The fourth aim was to examine the feasibility of the test battery and its administration. This proved efficient, particularly in ensuring there were no missing data. However, difficulties were encountered in ensuring consistency in PANSS scoring between assessors. For the RCT, additional documentation was developed and distributed to increase inter-rater reliability.

Conclusions

Results collected from this pilot study are promising: both the methodology of the therapy protocol and data gathering seem adequate. This study, although a pilot in nature, is the first to suggest that Spanish outpatients with schizophrenia will accept a metacognitive SST, and shows evidence of improvements in psychosocial functioning. There are important limitations of the current study. Most notably, the sample size is insufficient and no control group was used. There is also a clear overrepresentation of males in the sample. Moreover, the duration of the treatment was brief, and results are needed from the ongoing trial to evaluate issues of dose and response. Finally, results from the ongoing trial are required to better understand whether changes in metacognition translate readily into improved daily functioning, clinical symptoms and outcomes in general.

Abbreviations

BAI: 

Beck anxiety inventory

BDI–II: 

Beck depression inventory–II

ICD–10: 

International classification of diseases–tenth revision

MAI: 

Metacognition assessment interview

MAS–A: 

Metacognition assessment scale–abbreviated

MOSST: 

Metacognition-oriented social skills training

PANSS: 

Positive and negative syndrome scale

PSP: 

Personal and social performance scale

RCT: 

Randomized controlled trial

SST: 

Social skills training

Declarations

Acknowledgements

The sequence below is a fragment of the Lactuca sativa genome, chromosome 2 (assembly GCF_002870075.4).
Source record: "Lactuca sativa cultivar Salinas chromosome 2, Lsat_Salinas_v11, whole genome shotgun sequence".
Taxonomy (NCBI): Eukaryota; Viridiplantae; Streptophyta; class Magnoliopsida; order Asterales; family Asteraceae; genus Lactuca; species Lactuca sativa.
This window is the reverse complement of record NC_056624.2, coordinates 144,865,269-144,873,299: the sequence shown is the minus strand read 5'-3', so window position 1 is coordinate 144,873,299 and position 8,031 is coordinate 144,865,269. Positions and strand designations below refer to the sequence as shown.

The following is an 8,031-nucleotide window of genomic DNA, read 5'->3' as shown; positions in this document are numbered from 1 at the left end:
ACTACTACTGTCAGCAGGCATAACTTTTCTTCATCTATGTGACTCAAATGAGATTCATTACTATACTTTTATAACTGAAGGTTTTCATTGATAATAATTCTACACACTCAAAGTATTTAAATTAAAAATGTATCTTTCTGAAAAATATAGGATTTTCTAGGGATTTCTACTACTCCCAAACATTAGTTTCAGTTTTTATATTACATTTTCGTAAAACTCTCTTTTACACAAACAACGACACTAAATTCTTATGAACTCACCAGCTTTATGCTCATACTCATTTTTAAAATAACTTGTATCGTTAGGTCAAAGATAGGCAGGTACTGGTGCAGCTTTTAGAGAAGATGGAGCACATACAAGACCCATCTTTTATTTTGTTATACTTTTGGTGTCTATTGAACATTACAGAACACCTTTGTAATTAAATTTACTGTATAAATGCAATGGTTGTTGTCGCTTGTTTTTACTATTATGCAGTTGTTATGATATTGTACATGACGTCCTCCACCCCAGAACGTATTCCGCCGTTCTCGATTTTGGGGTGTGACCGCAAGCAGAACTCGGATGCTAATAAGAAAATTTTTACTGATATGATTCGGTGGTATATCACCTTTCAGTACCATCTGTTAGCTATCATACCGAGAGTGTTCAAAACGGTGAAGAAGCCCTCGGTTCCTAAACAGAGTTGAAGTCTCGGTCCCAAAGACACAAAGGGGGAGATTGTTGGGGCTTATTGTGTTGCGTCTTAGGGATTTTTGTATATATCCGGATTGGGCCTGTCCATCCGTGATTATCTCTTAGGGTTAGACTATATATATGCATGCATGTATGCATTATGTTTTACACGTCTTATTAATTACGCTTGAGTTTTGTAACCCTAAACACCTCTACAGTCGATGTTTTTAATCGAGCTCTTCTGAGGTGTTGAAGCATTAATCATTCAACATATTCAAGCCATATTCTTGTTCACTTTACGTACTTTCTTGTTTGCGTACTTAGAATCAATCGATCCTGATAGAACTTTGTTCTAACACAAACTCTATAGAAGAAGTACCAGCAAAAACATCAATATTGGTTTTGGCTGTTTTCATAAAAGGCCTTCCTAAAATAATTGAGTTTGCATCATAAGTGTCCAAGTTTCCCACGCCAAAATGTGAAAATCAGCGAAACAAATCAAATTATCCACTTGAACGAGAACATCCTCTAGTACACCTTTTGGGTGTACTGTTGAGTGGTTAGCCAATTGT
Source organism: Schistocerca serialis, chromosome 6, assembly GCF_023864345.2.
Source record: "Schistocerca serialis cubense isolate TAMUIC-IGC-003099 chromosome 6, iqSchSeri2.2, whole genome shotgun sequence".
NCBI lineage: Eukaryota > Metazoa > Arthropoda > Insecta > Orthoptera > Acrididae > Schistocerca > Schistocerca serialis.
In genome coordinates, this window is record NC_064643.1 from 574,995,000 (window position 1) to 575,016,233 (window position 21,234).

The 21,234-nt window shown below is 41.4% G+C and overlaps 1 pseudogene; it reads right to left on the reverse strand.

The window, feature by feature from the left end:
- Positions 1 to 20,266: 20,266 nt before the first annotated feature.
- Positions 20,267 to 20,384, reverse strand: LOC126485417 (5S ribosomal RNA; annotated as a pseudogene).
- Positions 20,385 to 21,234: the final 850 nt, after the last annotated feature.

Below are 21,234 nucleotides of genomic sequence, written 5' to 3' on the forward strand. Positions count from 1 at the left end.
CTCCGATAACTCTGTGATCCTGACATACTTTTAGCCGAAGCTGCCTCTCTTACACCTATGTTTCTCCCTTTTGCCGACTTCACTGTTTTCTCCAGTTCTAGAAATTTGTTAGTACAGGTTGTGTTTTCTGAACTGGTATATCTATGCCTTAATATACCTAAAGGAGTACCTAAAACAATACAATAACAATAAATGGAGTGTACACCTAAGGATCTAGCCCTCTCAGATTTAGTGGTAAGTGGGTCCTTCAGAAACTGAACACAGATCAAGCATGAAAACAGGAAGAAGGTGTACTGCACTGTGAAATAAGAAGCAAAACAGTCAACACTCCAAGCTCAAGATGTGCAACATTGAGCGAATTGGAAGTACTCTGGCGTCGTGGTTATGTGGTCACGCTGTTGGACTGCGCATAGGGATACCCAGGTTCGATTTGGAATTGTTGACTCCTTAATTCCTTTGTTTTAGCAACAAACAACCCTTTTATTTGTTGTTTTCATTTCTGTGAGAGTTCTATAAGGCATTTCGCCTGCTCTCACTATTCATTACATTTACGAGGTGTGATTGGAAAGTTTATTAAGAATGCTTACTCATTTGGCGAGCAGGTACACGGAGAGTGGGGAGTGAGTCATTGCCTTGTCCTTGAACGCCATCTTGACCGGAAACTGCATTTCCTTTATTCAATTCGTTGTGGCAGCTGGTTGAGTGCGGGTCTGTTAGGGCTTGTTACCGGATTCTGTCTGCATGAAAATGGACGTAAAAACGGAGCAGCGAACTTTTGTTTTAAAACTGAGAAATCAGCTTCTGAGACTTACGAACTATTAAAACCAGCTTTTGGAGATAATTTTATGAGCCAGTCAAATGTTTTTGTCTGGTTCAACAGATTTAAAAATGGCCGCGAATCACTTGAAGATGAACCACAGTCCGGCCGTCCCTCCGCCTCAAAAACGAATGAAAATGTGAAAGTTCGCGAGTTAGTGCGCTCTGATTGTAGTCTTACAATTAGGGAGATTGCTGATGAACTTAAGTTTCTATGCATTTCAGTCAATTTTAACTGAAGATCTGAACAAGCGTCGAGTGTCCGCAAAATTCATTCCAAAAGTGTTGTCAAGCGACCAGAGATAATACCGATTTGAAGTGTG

The authors wish to thank all of the patients who participated in the study. We would also like to acknowledge the following institutions: Complejo Hospitalario of Navarra, University of La Rioja, P3 Prevention Program of Psychosis, Aragon Health Sciences Institute, Miguel Servet University Hospital, and BBVA Foundation for researchers and creative artists.

Funding

Not applicable.

Availability of data and materials

The datasets used and/or analyzed during the current study available from the corresponding author (FI) on reasonable request.

Authors’ contributions

All authors were involved in the design of the study and the ongoing management and delivery of the study, and all contributed to drafts of this manuscript. FI, the principal investigator, conceived the study, prepared the protocol, contributed to the training and supervision of the therapists and supervision of the researchers, had overall responsibility for the day-to-day running of the study, interpreted the data, took the lead on writing of the report, and is the guarantor for the study. NG and AB conducted the therapy sessions. SS and JP supervised and coordinated recruitment, contributed to training of research staff, and were responsible for staff management and overall coordination of the study. JA and JO were responsible for maintaining reliability of assessment procedures and data collection. EF developed the analysis plan, and did the statistical analyses. JM thoroughly reviewed the final draft and is responsible for the final version. All authors read and approved the final manuscript.

Competing interests

The authors declare that they have no competing interests.

Consent for publication

Not applicable.

Ethics approval and consent to participate

The study was conducted in compliance with local regulations and internationally established principles of the Declaration of Helsinki (64th World Medical Association General Assemble, Fortaleza, Brazil, 2013). The Clinical Research Ethics Committee of the HSC of Navarra approved the study and protocol. Before inclusion, all patients were required to sign an informed consent form.

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Authors’ Affiliations

(1)
Complejo Hospitalario of Navarra, CSM Ermitagaña, and School of Medicine, University of Navarra
(2)
Complejo Hospitalario of Navarra, CSM Ermitagaña
(3)
Complejo Hospitalario of Navarra, CSM Estella
(4)
Department of Educational Sciences, University of La Rioja, and P3 Prevention Program of Psychosis
(5)
Department of Educational Sciences, University of La Rioja
(6)
Virgen del Castillo Hospital, CSM Jumilla
(7)
Complejo Hospitalario of Navarra, CSMIJ Natividad Zubieta, Sarriguren, and Research Network on Preventive Activities and Health Promotion (REDIAPP) (RD12/0005), Aragon Health Sciences Institute (IACS)
(8)
CSM Sagasta, Miguel Servet University Hospital
(9)
Oxford Institute of Clinical Psychology Training, University of Oxford